Date of Award

December 2021

Document Type


Degree Name

Master of Science (MS)


Computer Engineering

Committee Member

Adam Hoover

Committee Member

Melissa Smith

Committee Member

Jon Calhoun


This thesis considers the problem of detecting periods of eating in free-living conditions by analyzing wrist motion data collected using sensors embedded within a typical smartwatch. Previous work by our research group included the collection of a dataset containing 354 days of recorded wrist motion data from 351 different people (approximately one day of data per person) [42]. A machine learning model was then trained to classify this wrist motion data as either eating or non-eating [40]. We refer to this model as the group model. Subsequent work in our research group collected approximately ten days of data each for eight new individuals and trained a model for each person solely using their own data [51]. We refer to these models as individual models. It was observed that, in most cases, the individual models outperformed the group model when evaluating the data of their corresponding individual, but at the cost of requiring each individual to collect two weeks of additional data. The novelty of this work is using transfer learning to leverage features learned within the group model and apply them to new individual models to further increase performance and possibly reduce the amount of individual data needed.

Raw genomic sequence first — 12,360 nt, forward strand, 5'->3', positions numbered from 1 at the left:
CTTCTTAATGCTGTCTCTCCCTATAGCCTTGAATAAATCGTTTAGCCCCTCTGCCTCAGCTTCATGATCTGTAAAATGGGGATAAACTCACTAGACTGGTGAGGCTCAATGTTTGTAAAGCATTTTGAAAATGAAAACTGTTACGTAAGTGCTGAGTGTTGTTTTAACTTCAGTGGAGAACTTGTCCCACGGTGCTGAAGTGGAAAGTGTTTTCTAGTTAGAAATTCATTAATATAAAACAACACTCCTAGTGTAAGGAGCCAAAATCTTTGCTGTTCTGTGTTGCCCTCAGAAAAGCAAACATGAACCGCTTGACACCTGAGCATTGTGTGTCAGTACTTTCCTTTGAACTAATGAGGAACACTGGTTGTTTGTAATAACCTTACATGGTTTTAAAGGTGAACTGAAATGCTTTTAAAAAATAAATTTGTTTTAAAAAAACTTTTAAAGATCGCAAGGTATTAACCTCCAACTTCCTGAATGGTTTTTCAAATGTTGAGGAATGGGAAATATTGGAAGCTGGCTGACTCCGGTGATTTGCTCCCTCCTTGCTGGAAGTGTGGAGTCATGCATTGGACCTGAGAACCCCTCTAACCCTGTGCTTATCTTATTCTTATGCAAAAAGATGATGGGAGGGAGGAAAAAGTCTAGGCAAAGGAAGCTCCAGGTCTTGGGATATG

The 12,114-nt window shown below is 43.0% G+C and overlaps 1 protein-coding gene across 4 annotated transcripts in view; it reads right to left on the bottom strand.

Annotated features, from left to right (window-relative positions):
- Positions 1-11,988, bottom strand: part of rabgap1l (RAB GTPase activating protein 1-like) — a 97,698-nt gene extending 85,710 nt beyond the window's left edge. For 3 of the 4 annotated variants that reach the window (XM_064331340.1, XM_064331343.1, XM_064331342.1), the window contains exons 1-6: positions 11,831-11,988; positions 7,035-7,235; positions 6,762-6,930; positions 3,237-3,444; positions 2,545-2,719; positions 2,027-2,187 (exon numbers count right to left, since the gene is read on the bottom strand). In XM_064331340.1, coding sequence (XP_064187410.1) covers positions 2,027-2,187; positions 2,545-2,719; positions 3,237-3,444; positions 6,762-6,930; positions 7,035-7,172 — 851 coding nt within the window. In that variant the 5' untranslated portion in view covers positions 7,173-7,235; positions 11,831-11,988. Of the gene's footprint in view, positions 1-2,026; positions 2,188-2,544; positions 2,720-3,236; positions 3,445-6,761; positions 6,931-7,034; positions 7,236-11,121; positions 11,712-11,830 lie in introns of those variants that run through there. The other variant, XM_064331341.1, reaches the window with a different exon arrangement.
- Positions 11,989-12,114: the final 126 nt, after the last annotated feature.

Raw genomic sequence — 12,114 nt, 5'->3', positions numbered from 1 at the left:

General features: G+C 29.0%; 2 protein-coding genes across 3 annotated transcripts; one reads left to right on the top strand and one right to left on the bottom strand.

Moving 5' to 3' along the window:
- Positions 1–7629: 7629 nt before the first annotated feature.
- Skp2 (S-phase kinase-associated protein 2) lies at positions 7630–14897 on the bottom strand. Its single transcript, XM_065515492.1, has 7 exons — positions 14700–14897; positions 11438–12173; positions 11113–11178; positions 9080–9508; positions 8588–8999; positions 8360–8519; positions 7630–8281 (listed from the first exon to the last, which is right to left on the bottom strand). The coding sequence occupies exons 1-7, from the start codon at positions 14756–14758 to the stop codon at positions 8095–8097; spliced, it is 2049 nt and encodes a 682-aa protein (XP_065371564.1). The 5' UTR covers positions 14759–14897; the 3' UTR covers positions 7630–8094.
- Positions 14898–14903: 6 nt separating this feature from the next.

Two datasets were used in this work. The first was the Clemson All Day (CAD) dataset, which contains 354 days of recorded wrist motion data from 351 different participants (approximately one day of data per participant). The CAD dataset includes a total of 4,680 hours of data, including 1,063 meals. The second dataset used was the Multiday dataset, which is comprised of at least ten days of free-living wrist motion data each for eight individuals. Both datasets were pre-processed using smoothing and normalization techniques. Training samples were then generated using a sliding window approach with a window size of six minutes.

All group, individual, and transfer learning models evaluated in this work utilized an identical convolutional neural network (CNN) architecture. For a given window, the classifier generated a value that represented the probability of eating (P(E)) in the window. Entire days of wrist motion data were passed to the network to produce a continuous P(E) sequence for an entire day. This sequence was processed using a dual thresholding technique to locate predicted segments of eating within the recording.

In our results, the transfer learning model achieved an eating episode true positive rate (TPR) of 81% with a false positive per true positive ratio (FP/TP) of 1.40. Compared to the individual model, this was a 6% decrease in episode TPR but a 43% improvement in FP/TP. The transfer learning model showed a time weighted accuracy (AccW) of 80%, which was only a 1% decrease relative to the individual model. After removing an outlier from the Multiday dataset and rerunning our experiments, the transfer learning model showed an episode TPR of 86% with an FP/TP of 1.34. Compared to the individual model, this was only a 3% decrease in TPR and a 46% improvement in FP/TP. By excluding the outlier, the transfer learning model also showed an 83% AccW, which was a 1% increase relative to the individual model. Furthermore, the transfer learning model was able to reduce training times by 12% compared to the individual model. In conclusion, we were able to find evidence that transfer learning could be utilized in order to improve individualized eating detection models by increasing weighted accuracy and decreasing false detections.



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